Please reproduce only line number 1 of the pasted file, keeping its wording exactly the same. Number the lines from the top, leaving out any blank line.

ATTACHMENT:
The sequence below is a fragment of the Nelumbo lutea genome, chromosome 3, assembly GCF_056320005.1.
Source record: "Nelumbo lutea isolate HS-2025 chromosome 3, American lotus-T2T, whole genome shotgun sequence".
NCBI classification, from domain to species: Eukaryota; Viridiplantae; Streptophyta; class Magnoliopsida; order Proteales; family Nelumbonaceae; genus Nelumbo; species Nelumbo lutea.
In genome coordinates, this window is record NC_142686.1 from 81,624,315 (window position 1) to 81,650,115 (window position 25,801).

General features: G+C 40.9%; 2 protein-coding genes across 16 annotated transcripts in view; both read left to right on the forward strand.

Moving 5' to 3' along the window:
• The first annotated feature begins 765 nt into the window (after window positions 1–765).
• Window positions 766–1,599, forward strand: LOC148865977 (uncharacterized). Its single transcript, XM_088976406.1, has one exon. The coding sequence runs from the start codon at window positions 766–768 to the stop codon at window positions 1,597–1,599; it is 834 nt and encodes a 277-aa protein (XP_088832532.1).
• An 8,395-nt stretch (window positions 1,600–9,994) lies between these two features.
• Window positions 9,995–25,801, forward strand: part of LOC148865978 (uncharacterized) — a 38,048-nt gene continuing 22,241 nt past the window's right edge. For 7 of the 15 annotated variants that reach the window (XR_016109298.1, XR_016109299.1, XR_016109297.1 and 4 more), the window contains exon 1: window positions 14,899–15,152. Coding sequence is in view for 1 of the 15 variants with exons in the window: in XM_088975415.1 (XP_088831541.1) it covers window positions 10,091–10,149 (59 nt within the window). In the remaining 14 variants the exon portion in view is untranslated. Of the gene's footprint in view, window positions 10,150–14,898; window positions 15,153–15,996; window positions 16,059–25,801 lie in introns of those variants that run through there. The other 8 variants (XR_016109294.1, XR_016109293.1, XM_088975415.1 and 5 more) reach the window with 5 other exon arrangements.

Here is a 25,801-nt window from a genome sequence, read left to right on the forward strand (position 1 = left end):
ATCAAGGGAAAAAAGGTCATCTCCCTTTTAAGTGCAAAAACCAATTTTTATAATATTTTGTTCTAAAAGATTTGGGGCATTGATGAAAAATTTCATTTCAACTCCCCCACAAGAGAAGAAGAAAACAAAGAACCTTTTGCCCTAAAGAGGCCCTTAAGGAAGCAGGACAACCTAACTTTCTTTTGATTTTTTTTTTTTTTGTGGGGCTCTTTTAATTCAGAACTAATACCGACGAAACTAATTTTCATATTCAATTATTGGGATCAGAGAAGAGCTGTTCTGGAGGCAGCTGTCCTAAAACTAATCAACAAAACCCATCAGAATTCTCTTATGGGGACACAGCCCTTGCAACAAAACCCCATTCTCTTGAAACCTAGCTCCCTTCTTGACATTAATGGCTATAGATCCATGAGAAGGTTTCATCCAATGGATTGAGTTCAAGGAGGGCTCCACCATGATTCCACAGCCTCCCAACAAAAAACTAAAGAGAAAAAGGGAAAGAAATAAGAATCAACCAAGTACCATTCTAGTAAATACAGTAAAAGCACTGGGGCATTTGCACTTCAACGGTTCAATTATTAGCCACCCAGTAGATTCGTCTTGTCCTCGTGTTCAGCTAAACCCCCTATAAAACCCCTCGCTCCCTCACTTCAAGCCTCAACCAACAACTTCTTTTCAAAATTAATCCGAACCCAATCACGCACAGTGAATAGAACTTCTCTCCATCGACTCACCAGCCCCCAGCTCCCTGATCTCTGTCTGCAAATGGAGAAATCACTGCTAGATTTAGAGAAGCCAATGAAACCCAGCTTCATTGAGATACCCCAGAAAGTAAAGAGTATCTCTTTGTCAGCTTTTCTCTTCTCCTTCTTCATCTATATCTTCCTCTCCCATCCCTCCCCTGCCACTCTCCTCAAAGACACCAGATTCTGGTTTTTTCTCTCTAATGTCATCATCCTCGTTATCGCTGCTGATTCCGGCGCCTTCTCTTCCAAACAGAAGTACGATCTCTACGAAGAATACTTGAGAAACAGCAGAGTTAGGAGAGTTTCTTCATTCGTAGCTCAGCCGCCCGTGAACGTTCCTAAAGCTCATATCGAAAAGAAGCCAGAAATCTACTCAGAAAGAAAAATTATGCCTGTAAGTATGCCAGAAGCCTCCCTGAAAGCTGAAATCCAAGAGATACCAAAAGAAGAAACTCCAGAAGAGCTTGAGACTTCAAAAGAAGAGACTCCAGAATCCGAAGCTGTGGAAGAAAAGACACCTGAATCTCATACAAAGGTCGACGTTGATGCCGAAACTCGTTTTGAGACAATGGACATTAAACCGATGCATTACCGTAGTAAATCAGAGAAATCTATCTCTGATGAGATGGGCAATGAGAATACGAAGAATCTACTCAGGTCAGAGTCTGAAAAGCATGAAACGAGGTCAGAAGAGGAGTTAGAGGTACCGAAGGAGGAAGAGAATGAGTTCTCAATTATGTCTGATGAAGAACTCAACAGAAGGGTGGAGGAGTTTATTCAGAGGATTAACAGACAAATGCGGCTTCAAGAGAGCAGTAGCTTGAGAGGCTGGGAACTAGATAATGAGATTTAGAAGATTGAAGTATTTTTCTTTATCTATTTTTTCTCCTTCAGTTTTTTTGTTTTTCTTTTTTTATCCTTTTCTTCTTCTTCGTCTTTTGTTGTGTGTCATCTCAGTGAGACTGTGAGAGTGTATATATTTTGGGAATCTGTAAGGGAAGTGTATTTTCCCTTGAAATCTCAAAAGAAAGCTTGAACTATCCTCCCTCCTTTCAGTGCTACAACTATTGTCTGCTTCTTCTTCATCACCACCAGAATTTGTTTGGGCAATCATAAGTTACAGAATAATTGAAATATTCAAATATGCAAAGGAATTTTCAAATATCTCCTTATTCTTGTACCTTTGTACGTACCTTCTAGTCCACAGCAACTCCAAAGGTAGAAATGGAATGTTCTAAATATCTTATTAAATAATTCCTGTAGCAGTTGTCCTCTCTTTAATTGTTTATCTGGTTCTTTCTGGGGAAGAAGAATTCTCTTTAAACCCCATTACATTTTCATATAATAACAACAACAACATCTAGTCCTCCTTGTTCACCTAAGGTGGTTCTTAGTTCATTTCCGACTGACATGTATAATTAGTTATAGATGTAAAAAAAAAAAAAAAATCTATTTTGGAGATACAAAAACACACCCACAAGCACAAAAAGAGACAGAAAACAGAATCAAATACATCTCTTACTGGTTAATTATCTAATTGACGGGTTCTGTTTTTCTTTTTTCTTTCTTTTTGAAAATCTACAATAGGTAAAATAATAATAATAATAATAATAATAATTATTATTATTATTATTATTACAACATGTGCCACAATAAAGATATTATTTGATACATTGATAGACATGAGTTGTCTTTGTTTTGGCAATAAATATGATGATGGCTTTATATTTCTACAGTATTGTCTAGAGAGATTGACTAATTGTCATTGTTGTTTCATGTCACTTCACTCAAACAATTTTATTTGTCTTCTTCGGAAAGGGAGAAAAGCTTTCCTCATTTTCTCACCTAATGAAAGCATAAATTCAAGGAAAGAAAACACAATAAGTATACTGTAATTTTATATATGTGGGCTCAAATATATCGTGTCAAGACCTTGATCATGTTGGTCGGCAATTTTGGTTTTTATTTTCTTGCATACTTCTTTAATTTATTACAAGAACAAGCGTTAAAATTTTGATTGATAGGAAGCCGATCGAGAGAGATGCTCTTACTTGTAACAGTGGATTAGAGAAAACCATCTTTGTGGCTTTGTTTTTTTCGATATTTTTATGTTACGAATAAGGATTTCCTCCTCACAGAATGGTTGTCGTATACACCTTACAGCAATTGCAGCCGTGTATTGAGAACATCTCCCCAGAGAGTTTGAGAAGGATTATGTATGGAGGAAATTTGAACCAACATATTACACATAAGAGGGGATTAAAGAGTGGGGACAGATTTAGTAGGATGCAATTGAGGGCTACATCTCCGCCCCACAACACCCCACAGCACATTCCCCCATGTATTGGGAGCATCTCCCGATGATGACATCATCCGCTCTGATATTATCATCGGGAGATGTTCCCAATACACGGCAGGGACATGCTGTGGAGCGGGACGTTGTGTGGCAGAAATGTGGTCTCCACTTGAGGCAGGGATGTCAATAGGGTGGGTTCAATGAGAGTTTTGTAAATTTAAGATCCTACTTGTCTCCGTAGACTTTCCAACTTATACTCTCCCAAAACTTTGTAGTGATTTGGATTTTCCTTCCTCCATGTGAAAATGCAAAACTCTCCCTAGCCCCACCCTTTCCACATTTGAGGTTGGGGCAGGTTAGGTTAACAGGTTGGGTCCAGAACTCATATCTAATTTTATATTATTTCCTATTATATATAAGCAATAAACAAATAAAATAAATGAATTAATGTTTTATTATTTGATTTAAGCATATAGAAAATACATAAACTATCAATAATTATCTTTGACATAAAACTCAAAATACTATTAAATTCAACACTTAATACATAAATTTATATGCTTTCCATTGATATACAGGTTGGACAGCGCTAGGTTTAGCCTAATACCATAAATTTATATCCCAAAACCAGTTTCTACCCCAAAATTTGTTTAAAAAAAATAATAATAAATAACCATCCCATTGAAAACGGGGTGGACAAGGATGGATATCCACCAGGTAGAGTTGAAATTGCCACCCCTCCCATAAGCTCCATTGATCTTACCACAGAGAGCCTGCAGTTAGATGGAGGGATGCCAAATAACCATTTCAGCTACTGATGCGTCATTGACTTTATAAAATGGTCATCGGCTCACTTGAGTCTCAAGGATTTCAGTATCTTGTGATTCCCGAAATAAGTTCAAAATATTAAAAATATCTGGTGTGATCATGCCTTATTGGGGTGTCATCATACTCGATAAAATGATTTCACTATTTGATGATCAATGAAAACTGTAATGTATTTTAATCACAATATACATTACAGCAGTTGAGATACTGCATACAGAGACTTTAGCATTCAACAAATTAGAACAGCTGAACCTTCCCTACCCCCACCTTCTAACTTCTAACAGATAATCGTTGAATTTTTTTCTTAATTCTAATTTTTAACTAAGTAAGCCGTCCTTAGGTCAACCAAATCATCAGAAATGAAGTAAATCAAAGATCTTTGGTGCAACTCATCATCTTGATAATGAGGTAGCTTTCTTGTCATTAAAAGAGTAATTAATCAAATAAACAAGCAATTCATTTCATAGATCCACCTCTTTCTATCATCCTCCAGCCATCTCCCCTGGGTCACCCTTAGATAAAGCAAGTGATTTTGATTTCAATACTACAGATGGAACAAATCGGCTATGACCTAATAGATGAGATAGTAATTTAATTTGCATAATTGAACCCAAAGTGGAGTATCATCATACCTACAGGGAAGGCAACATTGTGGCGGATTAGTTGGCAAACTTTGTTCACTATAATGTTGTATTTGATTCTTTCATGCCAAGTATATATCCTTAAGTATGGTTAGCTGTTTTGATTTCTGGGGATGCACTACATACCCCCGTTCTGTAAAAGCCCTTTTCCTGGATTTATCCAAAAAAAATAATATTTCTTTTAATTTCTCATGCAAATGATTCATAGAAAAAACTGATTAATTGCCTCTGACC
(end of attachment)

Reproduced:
The sequence below is a fragment of the Nelumbo lutea genome, chromosome 3, assembly GCF_056320005.1.